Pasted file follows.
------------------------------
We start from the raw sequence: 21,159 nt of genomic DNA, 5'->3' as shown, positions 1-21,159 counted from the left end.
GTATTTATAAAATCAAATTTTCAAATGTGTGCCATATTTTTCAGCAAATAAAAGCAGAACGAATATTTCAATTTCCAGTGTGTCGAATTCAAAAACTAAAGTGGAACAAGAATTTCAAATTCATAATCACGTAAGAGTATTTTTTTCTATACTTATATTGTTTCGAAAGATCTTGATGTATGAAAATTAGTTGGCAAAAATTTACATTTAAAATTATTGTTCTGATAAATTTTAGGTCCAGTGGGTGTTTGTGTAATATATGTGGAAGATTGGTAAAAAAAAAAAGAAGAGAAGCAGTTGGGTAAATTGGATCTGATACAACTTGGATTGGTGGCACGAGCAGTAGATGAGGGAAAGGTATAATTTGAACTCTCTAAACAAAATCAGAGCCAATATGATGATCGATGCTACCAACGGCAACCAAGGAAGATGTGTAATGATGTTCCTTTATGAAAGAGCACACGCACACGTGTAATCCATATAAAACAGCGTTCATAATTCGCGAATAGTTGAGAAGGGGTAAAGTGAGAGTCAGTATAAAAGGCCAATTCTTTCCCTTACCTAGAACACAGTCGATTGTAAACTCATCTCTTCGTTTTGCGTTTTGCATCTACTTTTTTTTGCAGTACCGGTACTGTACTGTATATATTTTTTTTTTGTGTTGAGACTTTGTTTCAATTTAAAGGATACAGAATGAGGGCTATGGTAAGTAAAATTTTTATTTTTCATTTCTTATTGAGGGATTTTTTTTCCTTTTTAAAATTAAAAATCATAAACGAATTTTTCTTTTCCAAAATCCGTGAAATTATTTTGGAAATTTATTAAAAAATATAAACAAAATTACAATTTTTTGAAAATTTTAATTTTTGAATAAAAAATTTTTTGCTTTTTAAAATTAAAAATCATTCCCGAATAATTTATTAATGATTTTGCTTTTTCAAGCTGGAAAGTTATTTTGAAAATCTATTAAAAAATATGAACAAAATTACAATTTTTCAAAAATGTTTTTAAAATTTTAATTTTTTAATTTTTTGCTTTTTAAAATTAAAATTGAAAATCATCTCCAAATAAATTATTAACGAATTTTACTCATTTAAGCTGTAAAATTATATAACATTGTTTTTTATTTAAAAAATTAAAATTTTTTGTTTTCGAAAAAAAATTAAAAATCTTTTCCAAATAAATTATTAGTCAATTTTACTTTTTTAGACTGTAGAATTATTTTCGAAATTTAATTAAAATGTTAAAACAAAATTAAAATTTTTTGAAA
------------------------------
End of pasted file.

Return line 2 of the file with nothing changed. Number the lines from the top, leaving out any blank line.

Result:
GTATTTATAAAATCAAATTTTCAAATGTGTGCCATATTTTTCAGCAAATAAAAGCAGAACGAATATTTCAATTTCCAGTGTGTCGAATTCAAAAACTAAAGTGGAACAAGAATTTCAAATTCATAATCACGTAAGAGTATTTTTTTCTATACTTATATTGTTTCGAAAGATCTTGATGTATGAAAATTAGTTGGCAAAAATTTACATTTAAAATTATTGTTCTGATAAATTTTAGGTCCAGTGGGTGTTTGTGTAATATATGTGGAAGATTGGTAAAAAAAAAAAGAAGAGAAGCAGTTGGGTAAATTGGATCTGATACAACTTGGATTGGTGGCACGAGCAGTAGATGAGGGAAAGGTATAATTTGAACTCTCTAAACAAAATCAGAGCCAATATGATGATCGATGCTACCAACGGCAACCAAGGAAGATGTGTAATGATGTTCCTTTATGAAAGAGCACACGCACACGTGTAATCCATATAAAACAGCGTTCATAATTCGCGAATAGTTGAGAAGGGGTAAAGTGAGAGTCAGTATAAAAGGCCAATTCTTTCCCTTACCTAGAACACAGTCGATTGTAAACTCATCTCTTCGTTTTGCGTTTTGCATCTACTTTTTTTTGCAGTACCGGTACTGTACTGTATATATTTTTTTTTTGTGTTGAGACTTTGTTTCAATTTAAAGGATACAGAATGAGGGCTATGGTAAGTAAAATTTTTATTTTTCATTTCTTATTGAGGGATTTTTTTTCCTTTTTAAAATTAAAAATCATAAACGAATTTTTCTTTTCCAAAATCCGTGAAATTATTTTGGAAATTTATTAAAAAATATAAACAAAATTACAATTTTTTGAAAATTTTAATTTTTGAATAAAAAATTTTTTGCTTTTTAAAATTAAAAATCATTCCCGAATAATTTATTAATGATTTTGCTTTTTCAAGCTGGAAAGTTATTTTGAAAATCTATTAAAAAATATGAACAAAATTACAATTTTTCAAAAATGTTTTTAAAATTTTAATTTTTTAATTTTTTGCTTTTTAAAATTAAAATTGAAAATCATCTCCAAATAAATTATTAACGAATTTTACTCATTTAAGCTGTAAAATTATATAACATTGTTTTTTATTTAAAAAATTAAAATTTTTTGTTTTCGAAAAAAAATTAAAAATCTTTTCCAAATAAATTATTAGTCAATTTTACTTTTTTAGACTGTAGAATTATTTTCGAAATTTAATTAAAATGTTAAAACAAAATTAAAATTTTTTGAAA